Bethesda’s follow-up to their so-so 2010 post-apocalyptic shooter, Rage, is upon us. This time, rather than handle Rage 2 in-house, exclusively using id software, the publisher farmed out some of the development duties to Avalanche Studios, who are no strangers to open-world and post-apocalyptic games.
Rage 2 is set some 30 year after it’s predecessor. In the first game, the world was in tatters following an asteroid that wiped out most of the human race. IN the time that’s passed, the planet has started to heal, developing different biomes that are perfect gaming fodder.
Players take on the role of Walker, the last ranger. The game’s big bad is the Authority, thought eradicated at the end of the last game, who are responsible for killing Walker’s surrogate mother- giving him ample reason to go out into the wasteland and seek revenge. The plot is advanced via main missions unlocked on the world as well as data pads and other side missions that players may encounter.
The game is primarily a first-person-shooter with the sort of refined gameplay that you’d expect from the likes of id Software, the guys that practically invented the genre. Getting from A-to-B, players use vehicles- some of which are mounted with weapons, and drive around the landscape in a third-person view.
The publishers would likely prefer me to not remember Avalanche’s 2015 Mad Max game. Whilst I liked the game (and still play it), it did get a drubbing for being a bit empty…like a wasteland (?!?).
The similarities with Mad Max and Rage 2 are very apparent. The overall setting and design aesthetic are clearly inspired, if not from the Mad Max game, from the Mad Max movies. The car combat and, especially the convoys are straight from Avalanche’s Mad Max, as are some of the more barren landscapes.
At first, I though that Rage 2 was going to suffer from the same huge environment/nothing to do situation as Mad Max. For a while I did seem pretty alone in an empty wilderness save for a few bad-guys fighting with each other on the side of the road.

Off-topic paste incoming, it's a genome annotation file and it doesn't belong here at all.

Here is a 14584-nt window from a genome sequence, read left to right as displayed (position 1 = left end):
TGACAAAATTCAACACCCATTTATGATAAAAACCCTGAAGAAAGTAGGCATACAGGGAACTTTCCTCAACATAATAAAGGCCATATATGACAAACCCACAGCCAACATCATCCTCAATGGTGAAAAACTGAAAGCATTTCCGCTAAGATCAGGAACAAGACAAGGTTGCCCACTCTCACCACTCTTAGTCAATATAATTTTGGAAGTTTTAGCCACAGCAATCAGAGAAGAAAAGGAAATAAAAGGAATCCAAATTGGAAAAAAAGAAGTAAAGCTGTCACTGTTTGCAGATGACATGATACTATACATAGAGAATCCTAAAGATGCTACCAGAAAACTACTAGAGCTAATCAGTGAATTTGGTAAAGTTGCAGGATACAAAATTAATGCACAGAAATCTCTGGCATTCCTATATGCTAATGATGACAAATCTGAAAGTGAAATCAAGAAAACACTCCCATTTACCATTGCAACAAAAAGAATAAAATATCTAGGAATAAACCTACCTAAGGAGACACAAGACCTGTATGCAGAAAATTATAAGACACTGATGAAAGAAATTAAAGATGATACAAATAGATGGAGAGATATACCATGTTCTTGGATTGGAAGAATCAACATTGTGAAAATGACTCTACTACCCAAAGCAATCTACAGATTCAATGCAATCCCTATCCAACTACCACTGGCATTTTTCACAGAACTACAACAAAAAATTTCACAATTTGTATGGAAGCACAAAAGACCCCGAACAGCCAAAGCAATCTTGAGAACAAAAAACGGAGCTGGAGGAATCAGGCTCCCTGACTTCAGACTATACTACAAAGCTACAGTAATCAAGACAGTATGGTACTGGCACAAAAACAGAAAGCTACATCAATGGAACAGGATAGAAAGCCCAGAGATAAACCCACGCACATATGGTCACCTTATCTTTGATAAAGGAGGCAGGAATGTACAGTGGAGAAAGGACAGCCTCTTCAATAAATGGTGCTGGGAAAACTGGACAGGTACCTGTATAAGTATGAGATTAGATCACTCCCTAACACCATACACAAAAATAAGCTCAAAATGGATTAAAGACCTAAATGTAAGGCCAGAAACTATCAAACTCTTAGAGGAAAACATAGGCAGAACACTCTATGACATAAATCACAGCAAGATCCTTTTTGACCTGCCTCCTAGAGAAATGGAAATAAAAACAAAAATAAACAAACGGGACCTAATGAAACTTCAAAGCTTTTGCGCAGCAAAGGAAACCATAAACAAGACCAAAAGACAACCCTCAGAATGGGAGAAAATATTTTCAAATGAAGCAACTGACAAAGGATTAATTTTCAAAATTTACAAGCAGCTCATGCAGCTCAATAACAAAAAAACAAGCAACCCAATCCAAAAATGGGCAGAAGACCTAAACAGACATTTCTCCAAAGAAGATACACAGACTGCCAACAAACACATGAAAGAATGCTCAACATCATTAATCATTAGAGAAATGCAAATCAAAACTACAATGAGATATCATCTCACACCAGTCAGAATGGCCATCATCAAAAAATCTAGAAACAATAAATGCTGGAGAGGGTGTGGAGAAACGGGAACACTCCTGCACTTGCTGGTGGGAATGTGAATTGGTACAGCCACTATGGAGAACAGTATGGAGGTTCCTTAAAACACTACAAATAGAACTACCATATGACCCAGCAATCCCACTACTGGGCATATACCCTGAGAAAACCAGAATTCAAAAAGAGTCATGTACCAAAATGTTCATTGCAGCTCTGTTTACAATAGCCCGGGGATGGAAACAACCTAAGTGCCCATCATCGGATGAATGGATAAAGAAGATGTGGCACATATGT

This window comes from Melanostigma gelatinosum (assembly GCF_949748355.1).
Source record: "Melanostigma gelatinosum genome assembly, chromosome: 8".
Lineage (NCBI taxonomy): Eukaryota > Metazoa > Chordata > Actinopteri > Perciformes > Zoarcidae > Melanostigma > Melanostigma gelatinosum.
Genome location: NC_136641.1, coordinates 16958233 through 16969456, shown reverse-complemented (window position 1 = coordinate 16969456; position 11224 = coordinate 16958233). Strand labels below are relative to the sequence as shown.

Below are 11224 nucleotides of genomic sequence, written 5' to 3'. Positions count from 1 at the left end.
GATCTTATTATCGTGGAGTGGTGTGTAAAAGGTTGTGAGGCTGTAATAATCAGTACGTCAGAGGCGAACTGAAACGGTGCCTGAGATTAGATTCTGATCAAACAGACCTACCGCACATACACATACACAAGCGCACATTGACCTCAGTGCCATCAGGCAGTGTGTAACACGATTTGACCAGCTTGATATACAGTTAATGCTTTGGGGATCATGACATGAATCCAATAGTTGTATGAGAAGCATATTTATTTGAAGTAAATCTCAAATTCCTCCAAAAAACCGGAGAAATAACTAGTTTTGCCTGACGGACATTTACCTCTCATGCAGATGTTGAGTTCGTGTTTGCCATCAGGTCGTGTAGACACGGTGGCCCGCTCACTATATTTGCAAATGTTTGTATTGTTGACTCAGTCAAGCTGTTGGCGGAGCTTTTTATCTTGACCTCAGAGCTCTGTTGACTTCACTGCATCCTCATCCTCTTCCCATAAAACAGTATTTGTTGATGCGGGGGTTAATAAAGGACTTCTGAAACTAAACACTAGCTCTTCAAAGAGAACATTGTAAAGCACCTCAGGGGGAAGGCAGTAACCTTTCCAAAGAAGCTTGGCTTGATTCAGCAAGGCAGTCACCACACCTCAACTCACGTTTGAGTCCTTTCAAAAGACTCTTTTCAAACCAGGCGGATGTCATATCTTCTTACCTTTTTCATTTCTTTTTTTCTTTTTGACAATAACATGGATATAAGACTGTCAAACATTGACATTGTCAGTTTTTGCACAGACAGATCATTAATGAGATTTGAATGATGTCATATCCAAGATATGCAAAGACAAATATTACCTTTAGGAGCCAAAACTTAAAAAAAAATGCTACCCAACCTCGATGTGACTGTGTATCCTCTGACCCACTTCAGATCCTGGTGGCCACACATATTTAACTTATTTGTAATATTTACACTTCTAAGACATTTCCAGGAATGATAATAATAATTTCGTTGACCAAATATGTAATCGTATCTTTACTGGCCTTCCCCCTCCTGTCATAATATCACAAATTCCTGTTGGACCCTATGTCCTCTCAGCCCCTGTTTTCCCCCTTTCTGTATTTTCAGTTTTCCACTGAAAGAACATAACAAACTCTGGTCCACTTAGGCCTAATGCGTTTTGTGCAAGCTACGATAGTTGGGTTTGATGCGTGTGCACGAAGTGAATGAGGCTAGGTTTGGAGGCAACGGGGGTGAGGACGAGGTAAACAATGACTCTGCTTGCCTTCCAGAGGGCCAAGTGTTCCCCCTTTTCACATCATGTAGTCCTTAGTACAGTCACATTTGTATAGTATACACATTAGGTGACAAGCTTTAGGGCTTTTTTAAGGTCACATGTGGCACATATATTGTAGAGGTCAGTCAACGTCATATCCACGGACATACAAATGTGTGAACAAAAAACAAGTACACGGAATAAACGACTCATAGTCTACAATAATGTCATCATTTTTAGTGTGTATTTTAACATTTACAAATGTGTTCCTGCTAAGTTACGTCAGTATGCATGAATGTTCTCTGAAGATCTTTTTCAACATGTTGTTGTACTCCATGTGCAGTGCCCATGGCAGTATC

Things starting picking up quite quickly, though. Clearing out an area infested with the crazed members of the Goon Squad – the lunatics that feature heavily in Bethesda’s marketing for the game – revealed a structure called an Ark.
Arks are dotted across the game world, discoverable as you pass them or if you buy a map from a vendor in a town. Survivors of the asteroid impact were cryogenically frozen in the Arks, but now they offer Walker additional nanotrite powers or Ark Tek weapons.
Not only does the world quickly open up with things to do, your characters abilities also become astonishingly augmented. It’s not long before your character becomes a super-man or super-woman, jumping, pushing and thumping the enemy, literally, to pieces. As you get to grips with gravity-defying jumps and moves, the combat becomes more and more fluid, satisfying and out-and-out fun.
The game does a good job of supplying players with things to do, be it an involved mission suitable for a heavy gaming session or simply liberating an enemy outpost for a quick ten-minute go. Any game designed to cater for “a quick go” is OK in my book.
Driving over to my next mission would often lead to something entirely different as I got side-tracked. There are even cars driving around that you can engage in an impromptu race.
Rage 2 features one of the nicest-looking post-apocalyptic landscapes I’ve seen in a game. From desert to jungle, the game’s environments are very diverse. On PC the game looks stunning with beautiful lighting that makes in hard not to stop the game every five minutes to use the built-in photo-mode to capture the moment.
For a game that promotes blowing stuff up, the buildings and infrastructure are absolutely bomb-proof, with my tank getting stuck on objects that it should have ripped though. Rage 2 isn’t the physics sand-box that I thought it would be. That being said, when you start to catch your stride, there’s still plenty of explosive fun to be had.
Rage 2 offer’s a superb first-person shooting experience. It took a little time to hook me about, especially because of the early similarities with the Mad Max game. Once to gets going, Rage 2 is its own game, offering players a rather unique single-player post-apocalyptic experience.